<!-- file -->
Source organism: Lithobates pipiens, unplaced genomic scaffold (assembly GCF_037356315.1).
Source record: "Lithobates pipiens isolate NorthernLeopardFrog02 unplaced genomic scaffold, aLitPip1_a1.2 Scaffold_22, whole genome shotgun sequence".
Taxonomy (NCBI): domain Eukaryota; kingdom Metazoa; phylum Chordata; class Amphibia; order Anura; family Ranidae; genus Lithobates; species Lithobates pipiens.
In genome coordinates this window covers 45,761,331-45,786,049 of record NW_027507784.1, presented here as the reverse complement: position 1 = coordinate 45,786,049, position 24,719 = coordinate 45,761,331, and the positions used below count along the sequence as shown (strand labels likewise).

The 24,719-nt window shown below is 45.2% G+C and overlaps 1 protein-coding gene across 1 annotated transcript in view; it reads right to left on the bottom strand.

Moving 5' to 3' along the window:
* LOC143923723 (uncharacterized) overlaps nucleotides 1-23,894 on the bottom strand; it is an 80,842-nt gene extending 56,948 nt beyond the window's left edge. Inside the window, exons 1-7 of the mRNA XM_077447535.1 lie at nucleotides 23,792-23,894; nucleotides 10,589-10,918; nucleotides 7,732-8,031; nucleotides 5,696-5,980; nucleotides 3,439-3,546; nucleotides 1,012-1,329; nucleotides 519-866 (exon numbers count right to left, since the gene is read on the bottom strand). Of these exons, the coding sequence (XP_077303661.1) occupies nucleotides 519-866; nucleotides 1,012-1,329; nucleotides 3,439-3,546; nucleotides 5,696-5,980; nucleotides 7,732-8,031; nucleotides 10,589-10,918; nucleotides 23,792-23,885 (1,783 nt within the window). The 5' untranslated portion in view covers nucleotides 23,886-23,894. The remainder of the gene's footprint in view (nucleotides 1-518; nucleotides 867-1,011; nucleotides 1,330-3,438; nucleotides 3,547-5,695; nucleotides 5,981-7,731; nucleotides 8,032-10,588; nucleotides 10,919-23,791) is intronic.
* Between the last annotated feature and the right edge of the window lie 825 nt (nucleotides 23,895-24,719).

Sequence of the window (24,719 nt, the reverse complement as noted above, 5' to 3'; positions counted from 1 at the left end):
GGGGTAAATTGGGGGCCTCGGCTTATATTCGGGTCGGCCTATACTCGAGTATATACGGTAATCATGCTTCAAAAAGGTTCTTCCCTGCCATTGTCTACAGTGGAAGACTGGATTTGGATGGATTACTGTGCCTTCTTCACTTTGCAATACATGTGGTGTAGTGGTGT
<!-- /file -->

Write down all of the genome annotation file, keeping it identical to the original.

Source organism: Lithobates pipiens, unplaced genomic scaffold (assembly GCF_037356315.1).
Source record: "Lithobates pipiens isolate NorthernLeopardFrog02 unplaced genomic scaffold, aLitPip1_a1.2 Scaffold_22, whole genome shotgun sequence".
Taxonomy (NCBI): domain Eukaryota; kingdom Metazoa; phylum Chordata; class Amphibia; order Anura; family Ranidae; genus Lithobates; species Lithobates pipiens.
In genome coordinates this window covers 45,761,331-45,786,049 of record NW_027507784.1, presented here as the reverse complement: position 1 = coordinate 45,786,049, position 24,719 = coordinate 45,761,331, and the positions used below count along the sequence as shown (strand labels likewise).

The 24,719-nt window shown below is 45.2% G+C and overlaps 1 protein-coding gene across 1 annotated transcript in view; it reads right to left on the bottom strand.

Moving 5' to 3' along the window:
* LOC143923723 (uncharacterized) overlaps nucleotides 1-23,894 on the bottom strand; it is an 80,842-nt gene extending 56,948 nt beyond the window's left edge. Inside the window, exons 1-7 of the mRNA XM_077447535.1 lie at nucleotides 23,792-23,894; nucleotides 10,589-10,918; nucleotides 7,732-8,031; nucleotides 5,696-5,980; nucleotides 3,439-3,546; nucleotides 1,012-1,329; nucleotides 519-866 (exon numbers count right to left, since the gene is read on the bottom strand). Of these exons, the coding sequence (XP_077303661.1) occupies nucleotides 519-866; nucleotides 1,012-1,329; nucleotides 3,439-3,546; nucleotides 5,696-5,980; nucleotides 7,732-8,031; nucleotides 10,589-10,918; nucleotides 23,792-23,885 (1,783 nt within the window). The 5' untranslated portion in view covers nucleotides 23,886-23,894. The remainder of the gene's footprint in view (nucleotides 1-518; nucleotides 867-1,011; nucleotides 1,330-3,438; nucleotides 3,547-5,695; nucleotides 5,981-7,731; nucleotides 8,032-10,588; nucleotides 10,919-23,791) is intronic.
* Between the last annotated feature and the right edge of the window lie 825 nt (nucleotides 23,895-24,719).

Sequence of the window (24,719 nt, the reverse complement as noted above, 5' to 3'; positions counted from 1 at the left end):
GGGGTAAATTGGGGGCCTCGGCTTATATTCGGGTCGGCCTATACTCGAGTATATACGGTAATCATGCTTCAAAAAGGTTCTTCCCTGCCATTGTCTACAGTGGAAGACTGGATTTGGATGGATTACTGTGCCTTCTTCACTTTGCAATACATGTGGTGTAGTGGTGT